BLOXHAM, a parish in the hundred of Bloxham, in the county of Oxford, 3 miles to the S.W. of Banbury, its post town. It is watered by a small stream, a branch of the river Cherwell, and contains the chapelries of Bloxham and Milcombe. The living is a vicarage* in the diocese of Oxford, of the value of £290, in the patronage of the Provost and Fellows of Eton College. The church is dedicated to St. Mary, and is a fine specimen of the geometrical style of architecture, with portions in the styles of both earlier and later periods. A church is supposed to have been erected not later than the first half of the 12th century, but the present building contains only a few remains of the earlier structure. The most remarkable feature is its beautiful spire, 195 feet high, which is said to be one of the most graceful in England. There is a tradition that it was built by Cardinal Wolsey, but this is considered by most authorities incorrectory The building is a spacious edifice, but somewhat too short for its great width. The chancel is unworthy of the rest of the church, though there are some interesting relics of a former structure to be found in it. The western entrance is adorned with singular sculpture, symbolising the Last Judgment. The south porch doorway is a beautiful specimen of the transition period, containing features of Norman merging into early English, while the north porch is an elegant specimen of decorated work. The church contains some brasses of unusually late date. There are chapels in the village belonging to the Baptists and the Wesleyans. A large collegiate building at the entrance of the village, built in the year 1854 as a grammar school, but which failed, is now a school for the middle classes, sons of farmers, tradesmen, &c. Boys are boarded and educated here for 25 guineas a year. It is managed by a late Fellow of New College, Oxford, and is nearly full. New parish schools for 110 children have been built in 1862, which are a great ornament to the village, as well as a public good, and have an endowment of £20 a year. The charitable endowments amount to between £300 and £400 per annum, being chiefly the produce of the feoffee's estate, which, under decree of the Court of Chancery, is divided into three parts, one for the repair of the parish church and bridges, another for the aid of the poor, and a third for the common town charges, which consist of repairing the causeways and other public works.The National Gazetteer of Great Britain and Ireland (1868) Transcribed by Colin Hinson ©2003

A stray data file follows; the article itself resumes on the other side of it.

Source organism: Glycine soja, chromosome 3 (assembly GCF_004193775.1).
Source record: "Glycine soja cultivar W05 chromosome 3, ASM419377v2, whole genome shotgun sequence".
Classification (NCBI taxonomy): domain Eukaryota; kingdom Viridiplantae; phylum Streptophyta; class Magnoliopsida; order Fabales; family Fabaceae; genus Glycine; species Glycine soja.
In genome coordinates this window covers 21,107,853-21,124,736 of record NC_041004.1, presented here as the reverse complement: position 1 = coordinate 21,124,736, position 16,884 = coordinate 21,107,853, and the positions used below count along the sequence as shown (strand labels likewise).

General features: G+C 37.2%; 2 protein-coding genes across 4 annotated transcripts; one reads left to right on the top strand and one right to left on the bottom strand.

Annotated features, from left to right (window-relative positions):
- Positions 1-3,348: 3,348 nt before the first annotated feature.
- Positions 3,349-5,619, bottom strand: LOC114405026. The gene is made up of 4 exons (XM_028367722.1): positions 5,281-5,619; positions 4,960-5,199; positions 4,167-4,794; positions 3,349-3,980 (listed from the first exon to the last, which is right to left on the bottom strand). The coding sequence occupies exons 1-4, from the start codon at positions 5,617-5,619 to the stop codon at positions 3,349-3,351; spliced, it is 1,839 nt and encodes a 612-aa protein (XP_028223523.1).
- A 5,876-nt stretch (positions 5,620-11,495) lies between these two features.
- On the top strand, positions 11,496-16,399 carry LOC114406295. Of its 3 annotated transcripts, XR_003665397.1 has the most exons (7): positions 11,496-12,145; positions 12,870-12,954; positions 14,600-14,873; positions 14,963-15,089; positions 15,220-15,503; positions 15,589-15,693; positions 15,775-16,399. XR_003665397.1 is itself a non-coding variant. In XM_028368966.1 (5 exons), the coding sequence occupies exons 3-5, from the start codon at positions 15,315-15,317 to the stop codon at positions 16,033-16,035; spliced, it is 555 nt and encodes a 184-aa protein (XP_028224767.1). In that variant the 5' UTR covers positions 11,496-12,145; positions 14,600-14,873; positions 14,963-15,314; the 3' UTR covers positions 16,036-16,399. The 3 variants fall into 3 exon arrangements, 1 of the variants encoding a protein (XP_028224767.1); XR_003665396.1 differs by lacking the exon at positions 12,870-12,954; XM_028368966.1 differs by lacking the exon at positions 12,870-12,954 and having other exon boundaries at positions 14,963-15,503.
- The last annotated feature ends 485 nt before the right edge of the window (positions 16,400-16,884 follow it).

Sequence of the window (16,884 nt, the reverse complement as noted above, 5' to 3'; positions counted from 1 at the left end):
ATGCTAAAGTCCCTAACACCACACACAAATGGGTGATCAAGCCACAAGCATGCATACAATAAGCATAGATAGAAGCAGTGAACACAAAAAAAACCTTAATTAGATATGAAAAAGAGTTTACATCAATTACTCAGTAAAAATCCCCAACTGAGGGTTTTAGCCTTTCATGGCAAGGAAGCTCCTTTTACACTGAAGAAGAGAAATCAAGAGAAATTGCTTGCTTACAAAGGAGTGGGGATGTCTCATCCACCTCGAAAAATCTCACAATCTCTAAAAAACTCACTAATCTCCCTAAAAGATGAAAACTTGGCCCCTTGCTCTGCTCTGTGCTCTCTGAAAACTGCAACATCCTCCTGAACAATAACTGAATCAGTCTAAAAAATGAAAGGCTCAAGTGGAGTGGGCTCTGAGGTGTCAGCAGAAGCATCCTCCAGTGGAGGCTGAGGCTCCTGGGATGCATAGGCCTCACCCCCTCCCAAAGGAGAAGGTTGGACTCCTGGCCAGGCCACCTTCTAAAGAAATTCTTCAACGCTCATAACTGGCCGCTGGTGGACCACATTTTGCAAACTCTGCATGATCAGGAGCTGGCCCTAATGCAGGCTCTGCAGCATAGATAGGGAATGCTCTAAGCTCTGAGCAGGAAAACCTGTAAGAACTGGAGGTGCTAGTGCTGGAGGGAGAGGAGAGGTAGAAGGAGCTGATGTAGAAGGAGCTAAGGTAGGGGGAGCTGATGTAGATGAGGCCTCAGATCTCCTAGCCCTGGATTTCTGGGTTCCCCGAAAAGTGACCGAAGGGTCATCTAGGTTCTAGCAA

Maintained by Malcolm Austen.
© 2011 GENUKI and its trustees